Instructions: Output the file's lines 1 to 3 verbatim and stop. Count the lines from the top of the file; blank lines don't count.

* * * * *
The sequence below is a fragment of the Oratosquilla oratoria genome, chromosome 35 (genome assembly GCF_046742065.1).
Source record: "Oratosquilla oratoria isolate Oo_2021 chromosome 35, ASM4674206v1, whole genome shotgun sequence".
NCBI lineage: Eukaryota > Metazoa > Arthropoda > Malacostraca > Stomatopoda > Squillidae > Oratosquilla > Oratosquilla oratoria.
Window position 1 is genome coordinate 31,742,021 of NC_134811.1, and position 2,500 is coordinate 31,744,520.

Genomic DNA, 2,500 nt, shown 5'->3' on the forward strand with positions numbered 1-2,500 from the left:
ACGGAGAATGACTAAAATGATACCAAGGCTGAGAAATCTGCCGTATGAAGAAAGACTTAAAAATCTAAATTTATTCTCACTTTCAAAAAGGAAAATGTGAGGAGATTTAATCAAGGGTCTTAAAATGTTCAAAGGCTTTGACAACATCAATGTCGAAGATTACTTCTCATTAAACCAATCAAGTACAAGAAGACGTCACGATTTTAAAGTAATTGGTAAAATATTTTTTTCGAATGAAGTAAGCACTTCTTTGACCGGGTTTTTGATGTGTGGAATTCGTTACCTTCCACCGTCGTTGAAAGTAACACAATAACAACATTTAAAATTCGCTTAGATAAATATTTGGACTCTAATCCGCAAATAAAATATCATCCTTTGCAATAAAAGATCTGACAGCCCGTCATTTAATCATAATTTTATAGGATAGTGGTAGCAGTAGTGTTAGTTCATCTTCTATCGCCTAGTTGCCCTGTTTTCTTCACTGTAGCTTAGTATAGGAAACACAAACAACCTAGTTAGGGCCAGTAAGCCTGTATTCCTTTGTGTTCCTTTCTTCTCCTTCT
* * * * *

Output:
The sequence below is a fragment of the Oratosquilla oratoria genome, chromosome 35 (genome assembly GCF_046742065.1).
Source record: "Oratosquilla oratoria isolate Oo_2021 chromosome 35, ASM4674206v1, whole genome shotgun sequence".
NCBI lineage: Eukaryota > Metazoa > Arthropoda > Malacostraca > Stomatopoda > Squillidae > Oratosquilla > Oratosquilla oratoria.